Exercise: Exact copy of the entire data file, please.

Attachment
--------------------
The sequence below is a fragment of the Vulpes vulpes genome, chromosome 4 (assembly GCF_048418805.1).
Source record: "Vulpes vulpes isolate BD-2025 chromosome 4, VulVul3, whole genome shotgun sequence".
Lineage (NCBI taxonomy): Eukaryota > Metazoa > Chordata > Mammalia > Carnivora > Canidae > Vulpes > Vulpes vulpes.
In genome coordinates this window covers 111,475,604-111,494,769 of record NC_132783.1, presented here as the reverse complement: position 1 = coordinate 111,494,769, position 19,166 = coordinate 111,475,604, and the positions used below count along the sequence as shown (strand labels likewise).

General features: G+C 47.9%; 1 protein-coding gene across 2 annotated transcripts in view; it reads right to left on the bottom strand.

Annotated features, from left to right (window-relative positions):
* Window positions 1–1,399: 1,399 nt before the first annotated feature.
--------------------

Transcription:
The sequence below is a fragment of the Vulpes vulpes genome, chromosome 4 (assembly GCF_048418805.1).
Source record: "Vulpes vulpes isolate BD-2025 chromosome 4, VulVul3, whole genome shotgun sequence".
Lineage (NCBI taxonomy): Eukaryota > Metazoa > Chordata > Mammalia > Carnivora > Canidae > Vulpes > Vulpes vulpes.
In genome coordinates this window covers 111,475,604-111,494,769 of record NC_132783.1, presented here as the reverse complement: position 1 = coordinate 111,494,769, position 19,166 = coordinate 111,475,604, and the positions used below count along the sequence as shown (strand labels likewise).

General features: G+C 47.9%; 1 protein-coding gene across 2 annotated transcripts in view; it reads right to left on the bottom strand.

Annotated features, from left to right (window-relative positions):
* Window positions 1–1,399: 1,399 nt before the first annotated feature.